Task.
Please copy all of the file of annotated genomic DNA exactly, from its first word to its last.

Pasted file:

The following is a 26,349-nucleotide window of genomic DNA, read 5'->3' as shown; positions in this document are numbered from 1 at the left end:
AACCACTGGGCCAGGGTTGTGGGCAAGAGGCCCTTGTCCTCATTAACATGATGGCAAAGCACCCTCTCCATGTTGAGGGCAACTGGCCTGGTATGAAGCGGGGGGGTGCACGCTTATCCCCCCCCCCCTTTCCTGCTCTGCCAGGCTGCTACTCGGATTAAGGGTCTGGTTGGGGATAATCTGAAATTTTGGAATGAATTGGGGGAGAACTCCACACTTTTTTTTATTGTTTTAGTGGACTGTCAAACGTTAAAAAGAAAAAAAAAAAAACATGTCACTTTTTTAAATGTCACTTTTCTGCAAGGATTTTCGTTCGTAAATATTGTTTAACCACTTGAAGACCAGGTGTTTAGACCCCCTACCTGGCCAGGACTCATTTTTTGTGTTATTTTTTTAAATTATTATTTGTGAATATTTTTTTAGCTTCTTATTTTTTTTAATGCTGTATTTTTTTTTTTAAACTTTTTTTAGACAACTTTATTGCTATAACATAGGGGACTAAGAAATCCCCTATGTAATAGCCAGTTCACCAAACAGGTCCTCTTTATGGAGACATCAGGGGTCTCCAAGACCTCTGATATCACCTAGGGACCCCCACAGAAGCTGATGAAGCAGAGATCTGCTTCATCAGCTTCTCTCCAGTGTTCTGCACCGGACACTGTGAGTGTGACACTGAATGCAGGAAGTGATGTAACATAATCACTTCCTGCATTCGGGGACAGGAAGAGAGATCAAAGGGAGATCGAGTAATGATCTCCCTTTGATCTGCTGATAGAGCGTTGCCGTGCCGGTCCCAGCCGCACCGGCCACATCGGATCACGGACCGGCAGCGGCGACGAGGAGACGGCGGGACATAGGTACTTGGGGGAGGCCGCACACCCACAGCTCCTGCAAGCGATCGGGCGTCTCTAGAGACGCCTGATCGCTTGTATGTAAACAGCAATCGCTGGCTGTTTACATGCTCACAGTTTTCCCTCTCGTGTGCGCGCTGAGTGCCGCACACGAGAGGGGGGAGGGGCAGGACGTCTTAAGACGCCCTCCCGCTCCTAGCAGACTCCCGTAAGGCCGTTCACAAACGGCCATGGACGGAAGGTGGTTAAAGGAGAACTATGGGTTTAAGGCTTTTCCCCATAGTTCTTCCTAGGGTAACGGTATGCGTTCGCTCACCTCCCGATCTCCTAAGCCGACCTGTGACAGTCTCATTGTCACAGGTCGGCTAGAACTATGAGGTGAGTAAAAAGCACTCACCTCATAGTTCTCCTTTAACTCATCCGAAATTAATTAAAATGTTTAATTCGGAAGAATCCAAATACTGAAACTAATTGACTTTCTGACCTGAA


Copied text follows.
The following is a 26,349-nucleotide window of genomic DNA, read 5'->3' as shown; positions in this document are numbered from 1 at the left end:
AACCACTGGGCCAGGGTTGTGGGCAAGAGGCCCTTGTCCTCATTAACATGATGGCAAAGCACCCTCTCCATGTTGAGGGCAACTGGCCTGGTATGAAGCGGGGGGGTGCACGCTTATCCCCCCCCCCCTTTCCTGCTCTGCCAGGCTGCTACTCGGATTAAGGGTCTGGTTGGGGATAATCTGAAATTTTGGAATGAATTGGGGGAGAACTCCACACTTTTTTTTATTGTTTTAGTGGACTGTCAAACGTTAAAAAGAAAAAAAAAAAAACATGTCACTTTTTTAAATGTCACTTTTCTGCAAGGATTTTCGTTCGTAAATATTGTTTAACCACTTGAAGACCAGGTGTTTAGACCCCCTACCTGGCCAGGACTCATTTTTTGTGTTATTTTTTTAAATTATTATTTGTGAATATTTTTTTAGCTTCTTATTTTTTTTAATGCTGTATTTTTTTTTTTAAACTTTTTTTAGACAACTTTATTGCTATAACATAGGGGACTAAGAAATCCCCTATGTAATAGCCAGTTCACCAAACAGGTCCTCTTTATGGAGACATCAGGGGTCTCCAAGACCTCTGATATCACCTAGGGACCCCCACAGAAGCTGATGAAGCAGAGATCTGCTTCATCAGCTTCTCTCCAGTGTTCTGCACCGGACACTGTGAGTGTGACACTGAATGCAGGAAGTGATGTAACATAATCACTTCCTGCATTCGGGGACAGGAAGAGAGATCAAAGGGAGATCGAGTAATGATCTCCCTTTGATCTGCTGATAGAGCGTTGCCGTGCCGGTCCCAGCCGCACCGGCCACATCGGATCACGGACCGGCAGCGGCGACGAGGAGACGGCGGGACATAGGTACTTGGGGGAGGCCGCACACCCACAGCTCCTGCAAGCGATCGGGCGTCTCTAGAGACGCCTGATCGCTTGTATGTAAACAGCAATCGCTGGCTGTTTACATGCTCACAGTTTTCCCTCTCGTGTGCGCGCTGAGTGCCGCACACGAGAGGGGGGAGGGGCAGGACGTCTTAAGACGCCCTCCCGCTCCTAGCAGACTCCCGTAAGGCCGTTCACAAACGGCCATGGACGGAAGGTGGTTAAAGGAGAACTATGGGTTTAAGGCTTTTCCCCATAGTTCTTCCTAGGGTAACGGTATGCGTTCGCTCACCTCCCGATCTCCTAAGCCGACCTGTGACAGTCTCATTGTCACAGGTCGGCTAGAACTATGAGGTGAGTAAAAAGCACTCACCTCATAGTTCTCCTTTAACTCATCCGAAATTAATTAAAATGTTTAATTCGGAAGAATCCAAATACTGAAACTAATTGACTTTCTGACCTGAA